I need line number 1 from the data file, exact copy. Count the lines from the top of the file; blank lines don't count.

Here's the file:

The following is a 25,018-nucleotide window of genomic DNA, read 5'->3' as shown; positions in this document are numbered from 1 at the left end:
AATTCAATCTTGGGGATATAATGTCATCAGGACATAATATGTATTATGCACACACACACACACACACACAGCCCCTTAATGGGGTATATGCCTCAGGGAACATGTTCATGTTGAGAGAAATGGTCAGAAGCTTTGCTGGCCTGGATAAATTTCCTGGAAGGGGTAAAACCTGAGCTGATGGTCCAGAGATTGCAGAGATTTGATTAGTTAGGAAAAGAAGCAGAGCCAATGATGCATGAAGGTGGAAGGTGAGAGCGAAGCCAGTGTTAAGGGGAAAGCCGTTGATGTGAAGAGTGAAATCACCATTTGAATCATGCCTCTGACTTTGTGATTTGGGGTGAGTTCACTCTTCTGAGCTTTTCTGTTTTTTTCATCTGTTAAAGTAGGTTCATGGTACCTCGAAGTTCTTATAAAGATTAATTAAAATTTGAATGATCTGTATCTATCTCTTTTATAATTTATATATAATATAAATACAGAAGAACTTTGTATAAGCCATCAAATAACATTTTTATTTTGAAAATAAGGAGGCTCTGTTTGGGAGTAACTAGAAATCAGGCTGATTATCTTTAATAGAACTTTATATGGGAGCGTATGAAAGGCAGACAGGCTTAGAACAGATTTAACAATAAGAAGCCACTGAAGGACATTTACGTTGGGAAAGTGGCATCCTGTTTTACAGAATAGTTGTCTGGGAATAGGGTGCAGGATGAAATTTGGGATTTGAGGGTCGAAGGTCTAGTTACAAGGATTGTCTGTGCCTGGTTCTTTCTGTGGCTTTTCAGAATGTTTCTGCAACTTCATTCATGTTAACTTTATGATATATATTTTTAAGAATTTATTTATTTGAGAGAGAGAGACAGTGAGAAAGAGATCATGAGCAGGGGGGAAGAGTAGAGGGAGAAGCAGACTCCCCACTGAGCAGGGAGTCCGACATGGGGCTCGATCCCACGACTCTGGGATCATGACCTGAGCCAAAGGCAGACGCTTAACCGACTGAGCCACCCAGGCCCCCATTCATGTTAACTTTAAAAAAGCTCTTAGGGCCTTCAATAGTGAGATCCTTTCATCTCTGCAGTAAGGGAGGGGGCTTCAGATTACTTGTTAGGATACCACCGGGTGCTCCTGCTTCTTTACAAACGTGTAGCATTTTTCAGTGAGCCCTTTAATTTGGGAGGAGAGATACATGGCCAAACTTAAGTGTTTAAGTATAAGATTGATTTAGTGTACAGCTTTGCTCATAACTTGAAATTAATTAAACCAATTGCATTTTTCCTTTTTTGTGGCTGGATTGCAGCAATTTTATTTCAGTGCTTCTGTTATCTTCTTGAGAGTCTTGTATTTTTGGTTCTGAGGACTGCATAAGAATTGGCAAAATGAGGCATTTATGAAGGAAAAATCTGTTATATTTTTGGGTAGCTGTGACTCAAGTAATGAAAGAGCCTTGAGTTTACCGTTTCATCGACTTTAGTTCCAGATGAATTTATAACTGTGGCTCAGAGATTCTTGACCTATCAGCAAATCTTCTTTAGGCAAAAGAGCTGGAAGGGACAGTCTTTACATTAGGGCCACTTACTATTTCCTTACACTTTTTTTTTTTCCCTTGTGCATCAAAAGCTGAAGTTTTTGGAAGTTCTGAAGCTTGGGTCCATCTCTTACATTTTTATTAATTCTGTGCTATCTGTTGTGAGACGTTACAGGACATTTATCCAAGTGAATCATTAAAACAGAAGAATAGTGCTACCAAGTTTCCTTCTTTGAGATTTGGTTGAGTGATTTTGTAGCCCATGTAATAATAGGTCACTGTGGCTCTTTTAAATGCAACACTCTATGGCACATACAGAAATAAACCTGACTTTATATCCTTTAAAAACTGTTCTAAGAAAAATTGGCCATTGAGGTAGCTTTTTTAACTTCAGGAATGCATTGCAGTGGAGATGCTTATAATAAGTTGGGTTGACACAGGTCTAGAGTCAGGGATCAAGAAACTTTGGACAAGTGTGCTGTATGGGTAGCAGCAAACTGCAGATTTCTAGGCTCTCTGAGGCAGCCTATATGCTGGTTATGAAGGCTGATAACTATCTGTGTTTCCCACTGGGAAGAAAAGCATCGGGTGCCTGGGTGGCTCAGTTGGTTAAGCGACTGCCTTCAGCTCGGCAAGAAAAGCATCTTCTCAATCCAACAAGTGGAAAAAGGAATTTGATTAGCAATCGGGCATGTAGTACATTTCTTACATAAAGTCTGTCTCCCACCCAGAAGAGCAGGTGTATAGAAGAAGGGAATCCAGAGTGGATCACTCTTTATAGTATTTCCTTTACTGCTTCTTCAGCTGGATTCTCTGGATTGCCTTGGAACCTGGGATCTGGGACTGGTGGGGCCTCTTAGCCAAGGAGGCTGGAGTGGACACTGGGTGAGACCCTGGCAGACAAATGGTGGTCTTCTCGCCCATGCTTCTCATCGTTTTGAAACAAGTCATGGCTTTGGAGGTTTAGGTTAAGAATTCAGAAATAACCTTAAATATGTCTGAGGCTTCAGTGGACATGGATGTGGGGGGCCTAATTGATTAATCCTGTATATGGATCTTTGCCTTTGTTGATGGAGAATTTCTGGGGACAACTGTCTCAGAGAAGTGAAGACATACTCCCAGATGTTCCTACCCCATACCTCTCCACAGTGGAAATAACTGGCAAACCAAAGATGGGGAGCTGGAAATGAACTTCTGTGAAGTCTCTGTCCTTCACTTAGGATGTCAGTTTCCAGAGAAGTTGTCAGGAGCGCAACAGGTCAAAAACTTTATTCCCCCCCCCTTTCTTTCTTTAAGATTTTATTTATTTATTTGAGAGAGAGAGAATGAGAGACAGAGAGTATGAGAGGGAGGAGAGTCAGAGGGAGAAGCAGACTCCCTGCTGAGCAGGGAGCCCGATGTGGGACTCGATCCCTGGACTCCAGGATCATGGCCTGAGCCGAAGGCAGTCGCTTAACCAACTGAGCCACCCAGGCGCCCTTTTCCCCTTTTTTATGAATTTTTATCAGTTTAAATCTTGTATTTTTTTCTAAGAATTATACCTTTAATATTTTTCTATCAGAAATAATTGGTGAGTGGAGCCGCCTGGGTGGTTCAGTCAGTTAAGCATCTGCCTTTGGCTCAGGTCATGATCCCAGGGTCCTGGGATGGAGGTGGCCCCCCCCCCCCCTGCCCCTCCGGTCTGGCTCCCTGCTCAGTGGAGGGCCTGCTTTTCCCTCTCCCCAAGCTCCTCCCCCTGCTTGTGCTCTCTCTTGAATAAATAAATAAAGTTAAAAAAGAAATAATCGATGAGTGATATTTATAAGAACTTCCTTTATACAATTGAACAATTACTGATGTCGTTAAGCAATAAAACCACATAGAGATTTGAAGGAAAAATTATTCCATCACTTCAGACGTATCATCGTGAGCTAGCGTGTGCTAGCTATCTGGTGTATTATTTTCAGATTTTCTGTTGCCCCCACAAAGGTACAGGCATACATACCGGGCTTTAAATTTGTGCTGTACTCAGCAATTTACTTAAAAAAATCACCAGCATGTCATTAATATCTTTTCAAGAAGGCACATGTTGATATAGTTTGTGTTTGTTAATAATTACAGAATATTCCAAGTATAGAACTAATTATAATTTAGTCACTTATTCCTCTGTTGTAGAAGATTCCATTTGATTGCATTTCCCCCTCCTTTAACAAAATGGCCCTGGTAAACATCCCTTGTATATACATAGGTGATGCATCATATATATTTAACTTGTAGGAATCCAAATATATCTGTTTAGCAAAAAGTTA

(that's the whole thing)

The following is a 25,018-nucleotide window of genomic DNA, read 5'->3' as shown; positions in this document are numbered from 1 at the left end: